Real GDP grew at an annualized rate of 2.9% in the third quarter, a significant improvement over the average growth of 1.1 % during the first half of the year. Even though consumption growth has eased from its earlier rapid pace, strong net exports and a turnaround in inventory accumulation have boosted real GDP growth.
As some of the recent strength in net exports is likely to be transitory and investment and manufacturing performance continues to be sluggish, we expect real GDP growth to soften somewhat in the fourth quarter. However, annualized growth in the second half of the year should exceed 2% based on solid consumption growth in the near-to-medium term underpinned by strong fundamentals, such as continued strength in the labor market. Going into 2017 and beyond, we expect the pace of growth to slow somewhat to its long-run trend of a little over 1 ½%.
The October labor market report indicated a still solid labor market with nonfarm payroll employment increasing by 161,000 jobs in October, while previous months’ data were revised upwards. Monthly payroll gains have averaged 179,000 per month over the past six months.
The unemployment rate declined slightly, from 5.0% to 4.9% in October, and remains close to our estimate of the natural rate of unemployment, currently 5.0%. This decline was accompanied by falls in broader measures of labor market slack that include marginally attached workers and those who work part-time but would prefer to have full-time jobs. With the economy growing somewhat above trend and employment growth remaining healthy, we expect the unemployment rate to decline modestly in the near-term, before returning to its natural level.
Inflation remains below the Fed’s 2% target, although it has picked up somewhat. Headline inflation, captured by the 12-month percent change in the personal consumption expenditures (PCE) price index was 1.2% in September which is the highest reading reported since late 2014, partly reflecting a rebound in energy prices. Core inflation, which removes the direct influence of the volatile energy and food price components of inflation, remained at 1.7% in September, the same rate reported for August. As the labor market tightens further and the lingering effects of past dollar appreciation and oil price declines subside, we expect both core and headline inflation to rise gradually towards 2%.
Treasury yields and other long-term rates have remained low since the Fed raised its funds rate target range at the end of 2015. These low rates appear to reflect market expectations that the pace of any further policy tightening will be gradual and that the natural rate of interest is lower as a result of lower trend GDP growth, which in turn partly reflects lower expectations for productivity growth and slower trend growth in the labor force.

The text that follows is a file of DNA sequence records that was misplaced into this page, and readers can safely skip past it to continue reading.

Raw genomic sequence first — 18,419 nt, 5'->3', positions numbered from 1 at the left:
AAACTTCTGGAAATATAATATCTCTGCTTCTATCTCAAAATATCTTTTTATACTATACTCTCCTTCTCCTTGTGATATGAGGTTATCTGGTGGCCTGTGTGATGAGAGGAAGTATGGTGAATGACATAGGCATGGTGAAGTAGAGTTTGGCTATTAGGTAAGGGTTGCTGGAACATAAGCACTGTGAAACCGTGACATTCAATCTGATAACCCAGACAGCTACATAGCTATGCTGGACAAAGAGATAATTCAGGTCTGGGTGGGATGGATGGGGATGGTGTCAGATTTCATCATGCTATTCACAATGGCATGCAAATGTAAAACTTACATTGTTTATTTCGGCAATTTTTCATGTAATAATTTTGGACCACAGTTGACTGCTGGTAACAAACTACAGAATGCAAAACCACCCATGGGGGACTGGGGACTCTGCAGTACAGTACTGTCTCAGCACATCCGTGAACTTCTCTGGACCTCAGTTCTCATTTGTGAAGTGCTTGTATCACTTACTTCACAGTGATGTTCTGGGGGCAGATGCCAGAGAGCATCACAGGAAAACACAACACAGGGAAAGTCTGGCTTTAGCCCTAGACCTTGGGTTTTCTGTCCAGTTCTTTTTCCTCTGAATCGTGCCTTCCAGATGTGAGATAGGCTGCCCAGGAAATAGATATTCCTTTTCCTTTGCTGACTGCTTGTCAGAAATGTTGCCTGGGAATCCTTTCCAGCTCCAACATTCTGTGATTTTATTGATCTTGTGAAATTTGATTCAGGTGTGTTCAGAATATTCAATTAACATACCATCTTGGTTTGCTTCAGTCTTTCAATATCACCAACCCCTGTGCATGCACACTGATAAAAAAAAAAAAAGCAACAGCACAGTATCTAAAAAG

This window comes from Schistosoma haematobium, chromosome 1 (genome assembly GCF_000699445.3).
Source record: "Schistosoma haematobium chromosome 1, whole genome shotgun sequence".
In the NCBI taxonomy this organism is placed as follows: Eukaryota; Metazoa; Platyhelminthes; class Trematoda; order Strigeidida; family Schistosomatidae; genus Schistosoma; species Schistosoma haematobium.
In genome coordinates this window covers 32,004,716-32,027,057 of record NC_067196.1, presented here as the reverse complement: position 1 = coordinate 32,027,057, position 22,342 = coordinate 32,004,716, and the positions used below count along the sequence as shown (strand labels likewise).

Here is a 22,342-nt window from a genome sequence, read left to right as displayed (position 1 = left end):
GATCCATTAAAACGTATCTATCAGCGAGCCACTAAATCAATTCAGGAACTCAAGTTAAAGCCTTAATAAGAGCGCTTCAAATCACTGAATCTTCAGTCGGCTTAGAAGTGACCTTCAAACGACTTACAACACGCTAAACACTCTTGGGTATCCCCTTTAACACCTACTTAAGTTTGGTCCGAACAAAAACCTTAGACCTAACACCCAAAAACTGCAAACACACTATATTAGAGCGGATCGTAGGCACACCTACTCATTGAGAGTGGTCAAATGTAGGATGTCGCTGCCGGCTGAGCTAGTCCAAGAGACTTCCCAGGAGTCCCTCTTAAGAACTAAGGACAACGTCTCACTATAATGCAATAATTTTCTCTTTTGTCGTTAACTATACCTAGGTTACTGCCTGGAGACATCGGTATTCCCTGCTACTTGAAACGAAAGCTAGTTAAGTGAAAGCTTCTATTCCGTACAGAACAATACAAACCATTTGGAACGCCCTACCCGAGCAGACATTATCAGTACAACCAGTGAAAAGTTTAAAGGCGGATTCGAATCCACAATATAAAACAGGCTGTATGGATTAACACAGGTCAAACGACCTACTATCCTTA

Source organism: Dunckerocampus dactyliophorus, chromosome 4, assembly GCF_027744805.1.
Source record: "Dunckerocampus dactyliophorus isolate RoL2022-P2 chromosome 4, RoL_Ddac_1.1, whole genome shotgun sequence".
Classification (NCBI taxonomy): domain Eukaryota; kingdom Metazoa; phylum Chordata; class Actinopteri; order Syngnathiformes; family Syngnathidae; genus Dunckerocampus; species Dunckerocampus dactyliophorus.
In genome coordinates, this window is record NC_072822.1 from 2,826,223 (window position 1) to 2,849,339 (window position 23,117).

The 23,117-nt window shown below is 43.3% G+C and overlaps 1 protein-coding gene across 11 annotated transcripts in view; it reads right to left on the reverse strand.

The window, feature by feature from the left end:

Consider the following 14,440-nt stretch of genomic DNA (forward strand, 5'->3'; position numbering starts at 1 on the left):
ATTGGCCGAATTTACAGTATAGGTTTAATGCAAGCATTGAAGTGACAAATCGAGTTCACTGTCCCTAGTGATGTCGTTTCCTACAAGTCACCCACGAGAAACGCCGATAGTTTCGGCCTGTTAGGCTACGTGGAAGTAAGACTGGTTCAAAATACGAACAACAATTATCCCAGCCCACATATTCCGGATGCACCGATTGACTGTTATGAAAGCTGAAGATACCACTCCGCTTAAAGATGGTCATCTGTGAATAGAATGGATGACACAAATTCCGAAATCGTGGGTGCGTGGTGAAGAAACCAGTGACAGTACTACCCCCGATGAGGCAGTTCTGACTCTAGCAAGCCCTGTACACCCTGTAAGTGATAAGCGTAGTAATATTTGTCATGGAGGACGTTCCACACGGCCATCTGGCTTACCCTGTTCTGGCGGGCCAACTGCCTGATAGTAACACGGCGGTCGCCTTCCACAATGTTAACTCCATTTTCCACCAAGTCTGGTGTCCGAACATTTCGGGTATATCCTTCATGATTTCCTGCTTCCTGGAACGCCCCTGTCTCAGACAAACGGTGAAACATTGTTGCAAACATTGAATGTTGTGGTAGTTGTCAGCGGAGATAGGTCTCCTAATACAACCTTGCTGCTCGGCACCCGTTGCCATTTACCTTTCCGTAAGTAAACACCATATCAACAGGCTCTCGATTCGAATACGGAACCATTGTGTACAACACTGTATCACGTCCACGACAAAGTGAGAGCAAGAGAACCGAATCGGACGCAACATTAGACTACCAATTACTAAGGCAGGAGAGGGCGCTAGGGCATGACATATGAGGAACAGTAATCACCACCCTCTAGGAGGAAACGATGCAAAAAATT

Labor force growth depends on growth in the working age population as well as the labor market participation rate, which measures the fraction of the working aged who are working or seeking work. The growth rate in the population has slowed over the post-war period and in recent decades the labor force participation rate has declined substantially.
The recent decline in the labor force participation rate partly reflects cyclical factors associated with the recent recession. However, the principal driver of its trend decline is the effect of an aging population. Since participation is relatively high among the young and prime-aged and substantially lower among older groups, the overall participation rate declines as the older groups represent a larger share of the population. This process will continue in coming years as more baby boomers reach retirement age.
The growth of the labor force determines how many jobs need to be created to maintain full employment. Intuitively, the more people there are who want to work, the more jobs are needed to absorb them into the ranks of the employed. Calculations of trend labor force growth allow an estimate of the pace of employment growth consistent with a healthy labor market at full employment. In the 1990s, this number appears to have been of the order of 150,000 job gains per month. However, due to the aforementioned demographic changes, the “new normal” or “trend” employment growth is now estimated to be approximately 80,000. Alternative assumptions about future participation rates imply estimates varying between 50,000 and 100,000 jobs per month.
These estimates suggest that even if employment growth declines substantially from its current pace of 161,000 jobs to less than 100,000 per month, such a decline is still consistent with a healthy labor market where unemployment is close to its natural rate.